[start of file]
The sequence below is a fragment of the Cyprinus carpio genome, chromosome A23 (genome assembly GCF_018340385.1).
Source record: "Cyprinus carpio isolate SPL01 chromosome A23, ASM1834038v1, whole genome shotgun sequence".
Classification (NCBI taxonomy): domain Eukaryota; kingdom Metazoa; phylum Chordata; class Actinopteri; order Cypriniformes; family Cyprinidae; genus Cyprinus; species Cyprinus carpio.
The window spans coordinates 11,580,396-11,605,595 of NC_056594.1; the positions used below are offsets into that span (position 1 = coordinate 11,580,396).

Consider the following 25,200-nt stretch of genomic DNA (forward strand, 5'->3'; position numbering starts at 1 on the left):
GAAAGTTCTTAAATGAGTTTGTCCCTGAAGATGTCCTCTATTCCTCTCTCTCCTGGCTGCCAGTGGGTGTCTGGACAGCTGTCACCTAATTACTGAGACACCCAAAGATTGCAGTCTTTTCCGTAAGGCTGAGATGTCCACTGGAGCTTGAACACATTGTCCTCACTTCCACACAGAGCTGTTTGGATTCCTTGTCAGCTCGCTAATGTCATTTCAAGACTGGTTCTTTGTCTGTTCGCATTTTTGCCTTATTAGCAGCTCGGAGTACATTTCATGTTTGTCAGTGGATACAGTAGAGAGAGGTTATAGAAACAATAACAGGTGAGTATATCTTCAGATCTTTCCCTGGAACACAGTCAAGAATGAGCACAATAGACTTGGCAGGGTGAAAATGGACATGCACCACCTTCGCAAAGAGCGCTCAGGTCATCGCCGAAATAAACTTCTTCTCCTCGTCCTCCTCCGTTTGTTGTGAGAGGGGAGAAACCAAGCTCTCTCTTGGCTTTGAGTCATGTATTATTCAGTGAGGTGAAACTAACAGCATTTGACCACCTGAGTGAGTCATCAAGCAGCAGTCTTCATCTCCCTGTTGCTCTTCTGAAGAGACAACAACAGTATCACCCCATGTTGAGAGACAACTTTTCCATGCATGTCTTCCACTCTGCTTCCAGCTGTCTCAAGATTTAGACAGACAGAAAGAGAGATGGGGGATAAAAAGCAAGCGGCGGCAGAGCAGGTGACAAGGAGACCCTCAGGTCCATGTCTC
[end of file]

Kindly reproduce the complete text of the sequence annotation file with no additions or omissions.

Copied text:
The sequence below is a fragment of the Cyprinus carpio genome, chromosome A23 (genome assembly GCF_018340385.1).
Source record: "Cyprinus carpio isolate SPL01 chromosome A23, ASM1834038v1, whole genome shotgun sequence".
Classification (NCBI taxonomy): domain Eukaryota; kingdom Metazoa; phylum Chordata; class Actinopteri; order Cypriniformes; family Cyprinidae; genus Cyprinus; species Cyprinus carpio.
The window spans coordinates 11,580,396-11,605,595 of NC_056594.1; the positions used below are offsets into that span (position 1 = coordinate 11,580,396).

Consider the following 25,200-nt stretch of genomic DNA (forward strand, 5'->3'; position numbering starts at 1 on the left):
GAAAGTTCTTAAATGAGTTTGTCCCTGAAGATGTCCTCTATTCCTCTCTCTCCTGGCTGCCAGTGGGTGTCTGGACAGCTGTCACCTAATTACTGAGACACCCAAAGATTGCAGTCTTTTCCGTAAGGCTGAGATGTCCACTGGAGCTTGAACACATTGTCCTCACTTCCACACAGAGCTGTTTGGATTCCTTGTCAGCTCGCTAATGTCATTTCAAGACTGGTTCTTTGTCTGTTCGCATTTTTGCCTTATTAGCAGCTCGGAGTACATTTCATGTTTGTCAGTGGATACAGTAGAGAGAGGTTATAGAAACAATAACAGGTGAGTATATCTTCAGATCTTTCCCTGGAACACAGTCAAGAATGAGCACAATAGACTTGGCAGGGTGAAAATGGACATGCACCACCTTCGCAAAGAGCGCTCAGGTCATCGCCGAAATAAACTTCTTCTCCTCGTCCTCCTCCGTTTGTTGTGAGAGGGGAGAAACCAAGCTCTCTCTTGGCTTTGAGTCATGTATTATTCAGTGAGGTGAAACTAACAGCATTTGACCACCTGAGTGAGTCATCAAGCAGCAGTCTTCATCTCCCTGTTGCTCTTCTGAAGAGACAACAACAGTATCACCCCATGTTGAGAGACAACTTTTCCATGCATGTCTTCCACTCTGCTTCCAGCTGTCTCAAGATTTAGACAGACAGAAAGAGAGATGGGGGATAAAAAGCAAGCGGCGGCAGAGCAGGTGACAAGGAGACCCTCAGGTCCATGTCTC